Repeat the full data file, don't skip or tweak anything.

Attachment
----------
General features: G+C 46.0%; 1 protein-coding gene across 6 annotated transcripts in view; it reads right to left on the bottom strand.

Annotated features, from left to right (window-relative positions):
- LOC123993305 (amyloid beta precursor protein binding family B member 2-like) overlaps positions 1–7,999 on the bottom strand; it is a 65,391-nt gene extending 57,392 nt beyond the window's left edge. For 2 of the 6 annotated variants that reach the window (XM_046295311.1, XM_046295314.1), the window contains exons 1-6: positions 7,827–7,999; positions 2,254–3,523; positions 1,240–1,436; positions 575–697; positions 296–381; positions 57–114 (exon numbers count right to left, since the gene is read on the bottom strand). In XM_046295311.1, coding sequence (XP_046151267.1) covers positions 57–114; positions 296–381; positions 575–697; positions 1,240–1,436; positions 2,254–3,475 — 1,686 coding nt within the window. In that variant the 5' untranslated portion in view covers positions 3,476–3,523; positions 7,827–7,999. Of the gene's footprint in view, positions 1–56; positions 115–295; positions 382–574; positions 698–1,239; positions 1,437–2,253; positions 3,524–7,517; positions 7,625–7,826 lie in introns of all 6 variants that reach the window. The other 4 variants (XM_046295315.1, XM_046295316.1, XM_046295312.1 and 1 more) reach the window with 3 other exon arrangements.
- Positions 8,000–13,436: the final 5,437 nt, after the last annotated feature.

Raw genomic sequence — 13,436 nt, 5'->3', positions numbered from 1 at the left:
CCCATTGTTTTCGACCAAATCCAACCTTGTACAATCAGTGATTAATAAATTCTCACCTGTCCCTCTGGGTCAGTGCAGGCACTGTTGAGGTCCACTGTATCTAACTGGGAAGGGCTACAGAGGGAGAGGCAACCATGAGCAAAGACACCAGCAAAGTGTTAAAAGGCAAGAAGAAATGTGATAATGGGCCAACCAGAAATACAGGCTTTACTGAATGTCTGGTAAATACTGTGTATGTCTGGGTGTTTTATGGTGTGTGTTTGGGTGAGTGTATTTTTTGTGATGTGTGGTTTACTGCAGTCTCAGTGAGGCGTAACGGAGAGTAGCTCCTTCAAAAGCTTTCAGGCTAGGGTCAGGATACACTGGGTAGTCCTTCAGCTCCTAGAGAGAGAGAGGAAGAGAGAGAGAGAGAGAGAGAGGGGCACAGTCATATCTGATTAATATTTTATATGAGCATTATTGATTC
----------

General features: G+C 46.0%; 1 protein-coding gene across 6 annotated transcripts in view; it reads right to left on the bottom strand.

Annotated features, from left to right (window-relative positions):
- LOC123993305 (amyloid beta precursor protein binding family B member 2-like) overlaps positions 1–7,999 on the bottom strand; it is a 65,391-nt gene extending 57,392 nt beyond the window's left edge. For 2 of the 6 annotated variants that reach the window (XM_046295311.1, XM_046295314.1), the window contains exons 1-6: positions 7,827–7,999; positions 2,254–3,523; positions 1,240–1,436; positions 575–697; positions 296–381; positions 57–114 (exon numbers count right to left, since the gene is read on the bottom strand). In XM_046295311.1, coding sequence (XP_046151267.1) covers positions 57–114; positions 296–381; positions 575–697; positions 1,240–1,436; positions 2,254–3,475 — 1,686 coding nt within the window. In that variant the 5' untranslated portion in view covers positions 3,476–3,523; positions 7,827–7,999. Of the gene's footprint in view, positions 1–56; positions 115–295; positions 382–574; positions 698–1,239; positions 1,437–2,253; positions 3,524–7,517; positions 7,625–7,826 lie in introns of all 6 variants that reach the window. The other 4 variants (XM_046295315.1, XM_046295316.1, XM_046295312.1 and 1 more) reach the window with 3 other exon arrangements.
- Positions 8,000–13,436: the final 5,437 nt, after the last annotated feature.

Raw genomic sequence — 13,436 nt, 5'->3', positions numbered from 1 at the left:
CCCATTGTTTTCGACCAAATCCAACCTTGTACAATCAGTGATTAATAAATTCTCACCTGTCCCTCTGGGTCAGTGCAGGCACTGTTGAGGTCCACTGTATCTAACTGGGAAGGGCTACAGAGGGAGAGGCAACCATGAGCAAAGACACCAGCAAAGTGTTAAAAGGCAAGAAGAAATGTGATAATGGGCCAACCAGAAATACAGGCTTTACTGAATGTCTGGTAAATACTGTGTATGTCTGGGTGTTTTATGGTGTGTGTTTGGGTGAGTGTATTTTTTGTGATGTGTGGTTTACTGCAGTCTCAGTGAGGCGTAACGGAGAGTAGCTCCTTCAAAAGCTTTCAGGCTAGGGTCAGGATACACTGGGTAGTCCTTCAGCTCCTAGAGAGAGAGAGGAAGAGAGAGAGAGAGAGAGAGAGGGGCACAGTCATATCTGATTAATATTTTATATGAGCATTATTGATTC